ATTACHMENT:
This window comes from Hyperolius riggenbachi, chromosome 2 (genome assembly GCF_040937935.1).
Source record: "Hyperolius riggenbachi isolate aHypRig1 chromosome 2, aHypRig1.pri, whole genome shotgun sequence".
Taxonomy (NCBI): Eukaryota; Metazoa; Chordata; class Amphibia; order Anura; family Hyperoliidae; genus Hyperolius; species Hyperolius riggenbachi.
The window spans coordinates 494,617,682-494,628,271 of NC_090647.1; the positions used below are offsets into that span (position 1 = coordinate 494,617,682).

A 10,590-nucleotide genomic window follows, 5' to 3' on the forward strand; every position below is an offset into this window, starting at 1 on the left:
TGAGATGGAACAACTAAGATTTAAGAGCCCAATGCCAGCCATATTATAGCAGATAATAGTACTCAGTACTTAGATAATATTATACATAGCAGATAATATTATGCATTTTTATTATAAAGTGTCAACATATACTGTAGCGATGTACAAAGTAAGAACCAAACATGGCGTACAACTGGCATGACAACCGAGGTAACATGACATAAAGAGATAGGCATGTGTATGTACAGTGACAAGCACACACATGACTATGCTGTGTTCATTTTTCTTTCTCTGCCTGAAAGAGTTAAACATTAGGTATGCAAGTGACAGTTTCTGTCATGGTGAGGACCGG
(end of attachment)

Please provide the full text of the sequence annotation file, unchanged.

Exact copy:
This window comes from Hyperolius riggenbachi, chromosome 2 (genome assembly GCF_040937935.1).
Source record: "Hyperolius riggenbachi isolate aHypRig1 chromosome 2, aHypRig1.pri, whole genome shotgun sequence".
Taxonomy (NCBI): Eukaryota; Metazoa; Chordata; class Amphibia; order Anura; family Hyperoliidae; genus Hyperolius; species Hyperolius riggenbachi.
The window spans coordinates 494,617,682-494,628,271 of NC_090647.1; the positions used below are offsets into that span (position 1 = coordinate 494,617,682).

A 10,590-nucleotide genomic window follows, 5' to 3' on the forward strand; every position below is an offset into this window, starting at 1 on the left:
TGAGATGGAACAACTAAGATTTAAGAGCCCAATGCCAGCCATATTATAGCAGATAATAGTACTCAGTACTTAGATAATATTATACATAGCAGATAATATTATGCATTTTTATTATAAAGTGTCAACATATACTGTAGCGATGTACAAAGTAAGAACCAAACATGGCGTACAACTGGCATGACAACCGAGGTAACATGACATAAAGAGATAGGCATGTGTATGTACAGTGACAAGCACACACATGACTATGCTGTGTTCATTTTTCTTTCTCTGCCTGAAAGAGTTAAACATTAGGTATGCAAGTGACAGTTTCTGTCATGGTGAGGACCGG